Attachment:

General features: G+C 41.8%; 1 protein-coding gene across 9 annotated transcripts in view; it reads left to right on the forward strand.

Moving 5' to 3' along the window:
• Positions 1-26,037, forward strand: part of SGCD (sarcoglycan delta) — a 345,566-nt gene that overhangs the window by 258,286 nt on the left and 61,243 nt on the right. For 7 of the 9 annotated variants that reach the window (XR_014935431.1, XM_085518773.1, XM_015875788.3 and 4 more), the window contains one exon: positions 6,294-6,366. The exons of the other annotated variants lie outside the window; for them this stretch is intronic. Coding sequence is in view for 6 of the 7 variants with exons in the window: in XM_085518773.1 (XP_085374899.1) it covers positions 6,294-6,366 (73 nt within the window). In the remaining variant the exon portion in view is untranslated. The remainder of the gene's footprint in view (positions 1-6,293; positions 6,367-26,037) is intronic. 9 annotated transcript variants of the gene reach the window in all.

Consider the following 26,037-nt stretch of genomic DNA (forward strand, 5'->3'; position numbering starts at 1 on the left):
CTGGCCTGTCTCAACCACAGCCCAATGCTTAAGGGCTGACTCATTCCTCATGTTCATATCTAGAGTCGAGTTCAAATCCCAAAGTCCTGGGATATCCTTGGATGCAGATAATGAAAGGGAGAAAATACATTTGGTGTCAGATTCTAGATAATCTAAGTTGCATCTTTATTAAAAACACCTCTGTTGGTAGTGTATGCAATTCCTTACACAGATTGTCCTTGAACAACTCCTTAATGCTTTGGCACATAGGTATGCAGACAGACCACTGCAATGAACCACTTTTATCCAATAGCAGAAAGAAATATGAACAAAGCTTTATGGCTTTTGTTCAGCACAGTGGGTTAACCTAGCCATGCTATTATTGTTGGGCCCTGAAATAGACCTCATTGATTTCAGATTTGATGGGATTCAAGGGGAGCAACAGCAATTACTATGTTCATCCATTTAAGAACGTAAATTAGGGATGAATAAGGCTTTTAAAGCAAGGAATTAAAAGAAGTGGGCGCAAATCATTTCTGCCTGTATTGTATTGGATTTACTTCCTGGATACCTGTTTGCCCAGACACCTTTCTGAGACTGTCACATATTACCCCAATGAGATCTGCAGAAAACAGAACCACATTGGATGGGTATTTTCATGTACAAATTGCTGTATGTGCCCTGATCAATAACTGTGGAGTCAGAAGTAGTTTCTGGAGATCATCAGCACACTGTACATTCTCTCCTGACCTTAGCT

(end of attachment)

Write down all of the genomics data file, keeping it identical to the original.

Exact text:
General features: G+C 41.8%; 1 protein-coding gene across 9 annotated transcripts in view; it reads left to right on the forward strand.

Moving 5' to 3' along the window:
• Positions 1-26,037, forward strand: part of SGCD (sarcoglycan delta) — a 345,566-nt gene that overhangs the window by 258,286 nt on the left and 61,243 nt on the right. For 7 of the 9 annotated variants that reach the window (XR_014935431.1, XM_085518773.1, XM_015875788.3 and 4 more), the window contains one exon: positions 6,294-6,366. The exons of the other annotated variants lie outside the window; for them this stretch is intronic. Coding sequence is in view for 6 of the 7 variants with exons in the window: in XM_085518773.1 (XP_085374899.1) it covers positions 6,294-6,366 (73 nt within the window). In the remaining variant the exon portion in view is untranslated. The remainder of the gene's footprint in view (positions 1-6,293; positions 6,367-26,037) is intronic. 9 annotated transcript variants of the gene reach the window in all.

Consider the following 26,037-nt stretch of genomic DNA (forward strand, 5'->3'; position numbering starts at 1 on the left):
CTGGCCTGTCTCAACCACAGCCCAATGCTTAAGGGCTGACTCATTCCTCATGTTCATATCTAGAGTCGAGTTCAAATCCCAAAGTCCTGGGATATCCTTGGATGCAGATAATGAAAGGGAGAAAATACATTTGGTGTCAGATTCTAGATAATCTAAGTTGCATCTTTATTAAAAACACCTCTGTTGGTAGTGTATGCAATTCCTTACACAGATTGTCCTTGAACAACTCCTTAATGCTTTGGCACATAGGTATGCAGACAGACCACTGCAATGAACCACTTTTATCCAATAGCAGAAAGAAATATGAACAAAGCTTTATGGCTTTTGTTCAGCACAGTGGGTTAACCTAGCCATGCTATTATTGTTGGGCCCTGAAATAGACCTCATTGATTTCAGATTTGATGGGATTCAAGGGGAGCAACAGCAATTACTATGTTCATCCATTTAAGAACGTAAATTAGGGATGAATAAGGCTTTTAAAGCAAGGAATTAAAAGAAGTGGGCGCAAATCATTTCTGCCTGTATTGTATTGGATTTACTTCCTGGATACCTGTTTGCCCAGACACCTTTCTGAGACTGTCACATATTACCCCAATGAGATCTGCAGAAAACAGAACCACATTGGATGGGTATTTTCATGTACAAATTGCTGTATGTGCCCTGATCAATAACTGTGGAGTCAGAAGTAGTTTCTGGAGATCATCAGCACACTGTACATTCTCTCCTGACCTTAGCT